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This bouncy ball is a MIDI controller you can use to make beats

This bouncy ball is a MIDI controller you can use to make beats

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A Kickstarter project called Oddball aims to put a new spin on making music. Comprised of a ball about the size of a lacrosse ball and an accompanying app, the ball behaves as a percussion trigger, making noise whenever it’s bounced off a surface.

The idea with Oddball is that a sound can be assigned to it, and then that sound is played whenever the ball is bounced. Sensors inside the ball communicate with the app via Bluetooth, and then the sound plays through your phone speakers, headphones, or wherever else you assign it. The ball is pressure sensitive, meaning the harder you bounce it, the more “intense” the sound is. The Kickstarter page doesn’t define what “intense” means here, but the assumption would be harder = louder.

The app is designed to help you use Oddball as a functional drum machine of sorts, instead of just an object that makes noise upon impact. It comes with a large sample library, allows you to record, loop, and overdub beats, and connect to multiple balls (each of which can be assigned a different sound). If you don’t want to use the app, the ball does act as a velocity sensitive Bluetooth MIDI controller, so it can be connected to use with any digital audio workstation (DAW), like Ableton or Logic to control plugins.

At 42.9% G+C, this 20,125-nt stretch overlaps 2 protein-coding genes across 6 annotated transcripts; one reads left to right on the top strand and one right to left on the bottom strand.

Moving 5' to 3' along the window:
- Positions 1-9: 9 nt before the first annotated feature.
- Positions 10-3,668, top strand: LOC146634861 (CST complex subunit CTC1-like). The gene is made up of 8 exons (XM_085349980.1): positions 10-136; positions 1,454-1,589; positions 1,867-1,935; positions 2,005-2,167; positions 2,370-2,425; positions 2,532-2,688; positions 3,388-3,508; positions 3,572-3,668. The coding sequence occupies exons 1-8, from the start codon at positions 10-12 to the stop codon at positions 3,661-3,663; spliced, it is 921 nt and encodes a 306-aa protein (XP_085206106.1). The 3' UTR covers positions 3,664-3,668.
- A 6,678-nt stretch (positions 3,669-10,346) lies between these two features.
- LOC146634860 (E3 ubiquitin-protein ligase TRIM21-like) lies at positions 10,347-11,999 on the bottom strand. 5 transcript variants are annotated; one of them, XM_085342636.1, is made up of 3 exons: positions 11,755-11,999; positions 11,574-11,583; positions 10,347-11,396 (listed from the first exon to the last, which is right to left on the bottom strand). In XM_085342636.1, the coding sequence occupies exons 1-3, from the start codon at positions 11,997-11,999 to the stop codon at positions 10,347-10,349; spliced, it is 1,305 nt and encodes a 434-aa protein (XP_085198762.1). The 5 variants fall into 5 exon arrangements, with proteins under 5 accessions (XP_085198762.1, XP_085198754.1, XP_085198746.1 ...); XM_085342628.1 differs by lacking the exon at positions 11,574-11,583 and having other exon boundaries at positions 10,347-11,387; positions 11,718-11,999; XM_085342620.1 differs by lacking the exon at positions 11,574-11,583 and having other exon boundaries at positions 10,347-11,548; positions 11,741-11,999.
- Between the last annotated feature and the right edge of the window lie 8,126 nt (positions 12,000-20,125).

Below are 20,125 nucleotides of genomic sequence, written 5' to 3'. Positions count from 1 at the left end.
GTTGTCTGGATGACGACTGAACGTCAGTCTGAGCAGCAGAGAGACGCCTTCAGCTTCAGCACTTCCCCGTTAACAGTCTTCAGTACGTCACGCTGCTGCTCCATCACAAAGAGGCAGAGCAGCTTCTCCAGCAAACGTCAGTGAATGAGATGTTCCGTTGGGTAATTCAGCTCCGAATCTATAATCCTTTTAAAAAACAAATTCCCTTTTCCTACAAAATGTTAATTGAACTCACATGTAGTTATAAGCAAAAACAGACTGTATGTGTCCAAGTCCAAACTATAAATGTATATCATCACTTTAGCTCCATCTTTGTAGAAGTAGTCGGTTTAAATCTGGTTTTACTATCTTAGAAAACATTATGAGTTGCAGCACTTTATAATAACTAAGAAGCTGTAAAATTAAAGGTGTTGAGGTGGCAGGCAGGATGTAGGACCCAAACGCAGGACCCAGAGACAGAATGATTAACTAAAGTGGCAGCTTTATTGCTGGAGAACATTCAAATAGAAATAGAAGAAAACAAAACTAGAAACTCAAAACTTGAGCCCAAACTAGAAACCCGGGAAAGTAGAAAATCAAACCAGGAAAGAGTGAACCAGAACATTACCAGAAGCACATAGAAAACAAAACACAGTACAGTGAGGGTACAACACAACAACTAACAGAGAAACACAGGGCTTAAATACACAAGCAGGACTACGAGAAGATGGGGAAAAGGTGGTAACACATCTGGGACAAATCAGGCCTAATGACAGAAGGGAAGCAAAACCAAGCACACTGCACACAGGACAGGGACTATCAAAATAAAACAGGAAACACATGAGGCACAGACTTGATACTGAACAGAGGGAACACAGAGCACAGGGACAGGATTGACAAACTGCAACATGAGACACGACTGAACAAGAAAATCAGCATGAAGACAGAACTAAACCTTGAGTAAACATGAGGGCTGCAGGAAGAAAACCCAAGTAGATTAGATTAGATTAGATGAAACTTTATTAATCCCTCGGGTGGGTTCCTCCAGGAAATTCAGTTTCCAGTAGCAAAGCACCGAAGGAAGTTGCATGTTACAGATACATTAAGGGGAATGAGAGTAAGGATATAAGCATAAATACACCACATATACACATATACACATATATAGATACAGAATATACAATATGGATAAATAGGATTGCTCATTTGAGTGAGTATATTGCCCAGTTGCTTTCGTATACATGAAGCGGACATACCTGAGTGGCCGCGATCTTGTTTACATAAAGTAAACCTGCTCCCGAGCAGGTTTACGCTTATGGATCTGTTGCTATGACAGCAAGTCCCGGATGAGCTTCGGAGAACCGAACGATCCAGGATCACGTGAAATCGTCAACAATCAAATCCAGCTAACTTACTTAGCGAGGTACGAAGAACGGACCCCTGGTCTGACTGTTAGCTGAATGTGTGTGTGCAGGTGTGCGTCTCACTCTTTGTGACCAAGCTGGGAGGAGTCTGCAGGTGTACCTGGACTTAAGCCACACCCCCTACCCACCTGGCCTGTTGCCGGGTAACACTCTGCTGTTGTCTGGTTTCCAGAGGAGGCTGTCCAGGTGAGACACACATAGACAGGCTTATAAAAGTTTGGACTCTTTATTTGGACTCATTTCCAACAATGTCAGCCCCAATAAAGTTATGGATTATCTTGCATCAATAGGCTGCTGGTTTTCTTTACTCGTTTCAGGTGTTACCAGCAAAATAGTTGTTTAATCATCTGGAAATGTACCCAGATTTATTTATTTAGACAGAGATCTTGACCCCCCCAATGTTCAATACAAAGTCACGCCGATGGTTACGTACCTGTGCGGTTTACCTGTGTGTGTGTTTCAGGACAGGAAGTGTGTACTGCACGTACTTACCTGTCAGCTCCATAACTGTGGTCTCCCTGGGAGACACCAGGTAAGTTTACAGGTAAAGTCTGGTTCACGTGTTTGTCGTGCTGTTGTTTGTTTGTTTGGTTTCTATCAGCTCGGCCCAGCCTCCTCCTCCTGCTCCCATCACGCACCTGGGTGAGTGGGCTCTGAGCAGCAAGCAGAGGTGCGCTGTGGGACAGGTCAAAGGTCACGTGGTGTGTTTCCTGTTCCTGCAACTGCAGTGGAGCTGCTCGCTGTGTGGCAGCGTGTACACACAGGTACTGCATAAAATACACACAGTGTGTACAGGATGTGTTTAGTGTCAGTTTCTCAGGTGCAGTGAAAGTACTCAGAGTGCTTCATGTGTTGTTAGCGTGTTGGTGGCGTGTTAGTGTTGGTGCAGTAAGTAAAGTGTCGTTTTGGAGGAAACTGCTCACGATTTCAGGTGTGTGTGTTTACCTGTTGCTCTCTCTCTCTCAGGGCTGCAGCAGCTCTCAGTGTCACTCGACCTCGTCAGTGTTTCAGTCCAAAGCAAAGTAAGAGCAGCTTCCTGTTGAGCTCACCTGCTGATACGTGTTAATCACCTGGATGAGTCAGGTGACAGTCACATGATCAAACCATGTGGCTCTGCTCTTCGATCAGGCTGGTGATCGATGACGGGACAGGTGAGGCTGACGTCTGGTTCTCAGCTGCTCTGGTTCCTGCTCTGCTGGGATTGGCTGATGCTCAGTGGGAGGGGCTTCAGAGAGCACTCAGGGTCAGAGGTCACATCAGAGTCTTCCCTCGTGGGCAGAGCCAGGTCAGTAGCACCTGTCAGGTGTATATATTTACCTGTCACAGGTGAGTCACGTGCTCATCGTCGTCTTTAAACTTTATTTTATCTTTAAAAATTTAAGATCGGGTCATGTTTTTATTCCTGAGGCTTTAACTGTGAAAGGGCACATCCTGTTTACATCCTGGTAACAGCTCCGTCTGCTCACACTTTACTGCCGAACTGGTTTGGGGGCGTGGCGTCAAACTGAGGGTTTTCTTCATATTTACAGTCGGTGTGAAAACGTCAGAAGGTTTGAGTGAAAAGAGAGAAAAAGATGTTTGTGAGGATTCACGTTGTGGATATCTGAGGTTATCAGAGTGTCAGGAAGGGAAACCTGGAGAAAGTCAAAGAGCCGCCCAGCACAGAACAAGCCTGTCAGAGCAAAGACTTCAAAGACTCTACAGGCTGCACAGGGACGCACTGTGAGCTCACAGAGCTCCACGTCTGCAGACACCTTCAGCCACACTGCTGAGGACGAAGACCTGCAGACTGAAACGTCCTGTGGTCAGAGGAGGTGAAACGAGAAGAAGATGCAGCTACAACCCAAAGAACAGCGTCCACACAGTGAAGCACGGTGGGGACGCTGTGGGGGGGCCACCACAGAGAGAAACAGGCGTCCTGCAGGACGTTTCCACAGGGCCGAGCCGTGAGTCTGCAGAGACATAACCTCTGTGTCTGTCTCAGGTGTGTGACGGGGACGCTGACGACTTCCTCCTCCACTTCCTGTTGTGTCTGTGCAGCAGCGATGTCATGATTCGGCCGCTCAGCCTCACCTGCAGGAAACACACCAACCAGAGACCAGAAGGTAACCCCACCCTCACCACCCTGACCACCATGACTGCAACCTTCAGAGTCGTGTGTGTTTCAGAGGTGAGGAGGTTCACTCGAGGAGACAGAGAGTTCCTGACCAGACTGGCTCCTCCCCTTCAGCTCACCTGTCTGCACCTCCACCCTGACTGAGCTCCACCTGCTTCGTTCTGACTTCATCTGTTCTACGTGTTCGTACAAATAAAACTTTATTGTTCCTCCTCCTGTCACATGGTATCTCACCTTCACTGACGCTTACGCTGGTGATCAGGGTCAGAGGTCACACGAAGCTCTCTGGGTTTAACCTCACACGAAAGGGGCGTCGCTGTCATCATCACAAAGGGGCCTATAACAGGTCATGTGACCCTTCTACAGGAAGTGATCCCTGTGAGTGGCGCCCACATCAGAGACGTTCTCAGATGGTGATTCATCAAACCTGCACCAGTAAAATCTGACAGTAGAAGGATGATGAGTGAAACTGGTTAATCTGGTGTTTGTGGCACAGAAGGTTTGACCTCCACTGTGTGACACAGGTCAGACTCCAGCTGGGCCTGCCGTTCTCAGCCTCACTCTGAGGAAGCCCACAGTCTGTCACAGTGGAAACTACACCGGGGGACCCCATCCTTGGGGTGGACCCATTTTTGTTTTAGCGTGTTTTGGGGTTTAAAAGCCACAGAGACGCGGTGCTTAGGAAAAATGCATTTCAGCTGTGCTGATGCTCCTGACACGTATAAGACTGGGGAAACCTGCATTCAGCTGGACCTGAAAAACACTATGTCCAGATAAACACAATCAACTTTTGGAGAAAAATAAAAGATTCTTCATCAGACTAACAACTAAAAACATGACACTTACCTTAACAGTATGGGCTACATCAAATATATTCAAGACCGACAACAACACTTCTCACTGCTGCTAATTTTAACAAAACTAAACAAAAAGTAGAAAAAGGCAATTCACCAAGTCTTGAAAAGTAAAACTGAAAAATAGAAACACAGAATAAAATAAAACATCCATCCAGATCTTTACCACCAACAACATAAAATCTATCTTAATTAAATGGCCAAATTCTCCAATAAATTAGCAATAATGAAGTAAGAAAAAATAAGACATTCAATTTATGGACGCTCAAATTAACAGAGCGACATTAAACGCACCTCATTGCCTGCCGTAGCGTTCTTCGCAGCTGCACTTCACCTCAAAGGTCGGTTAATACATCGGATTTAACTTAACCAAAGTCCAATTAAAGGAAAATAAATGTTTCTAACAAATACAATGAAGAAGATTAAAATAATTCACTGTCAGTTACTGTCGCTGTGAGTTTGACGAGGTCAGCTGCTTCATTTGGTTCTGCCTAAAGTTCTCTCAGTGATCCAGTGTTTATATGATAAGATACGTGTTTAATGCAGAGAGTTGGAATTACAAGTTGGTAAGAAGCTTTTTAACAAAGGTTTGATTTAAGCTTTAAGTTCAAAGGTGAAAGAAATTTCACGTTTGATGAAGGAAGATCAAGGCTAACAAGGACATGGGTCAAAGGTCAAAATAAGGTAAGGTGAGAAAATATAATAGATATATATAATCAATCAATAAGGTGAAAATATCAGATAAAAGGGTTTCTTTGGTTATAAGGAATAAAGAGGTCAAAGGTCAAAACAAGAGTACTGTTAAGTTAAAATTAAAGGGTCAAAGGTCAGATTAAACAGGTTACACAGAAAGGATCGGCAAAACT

Oddball acts as a velocity sensitive Bluetooth MIDI controller

The beyond simple presentation and mode of playing with Oddball definitely makes it accessible as a sound-making tool to anyone, but who knows if this will be useful as a music-making tool for beginners and experienced musicians alike. Bouncing a ball to make a beat sounds fun in theory, but also seems like a gimmick that would shortly find its way to a forgotten drawer corner once the novelty wears off.

As with many crowdfunded projects, be aware of the risks that come with. It doesn’t appear that either of the company’s founders have launched a product before, and the Kickstarter page does mention that although they are close to being manufacture ready, durability testing still needs to occur. If you are interested in getting an Oddball, one will set you back £59 ($77), while a two pack costs £115 ($150).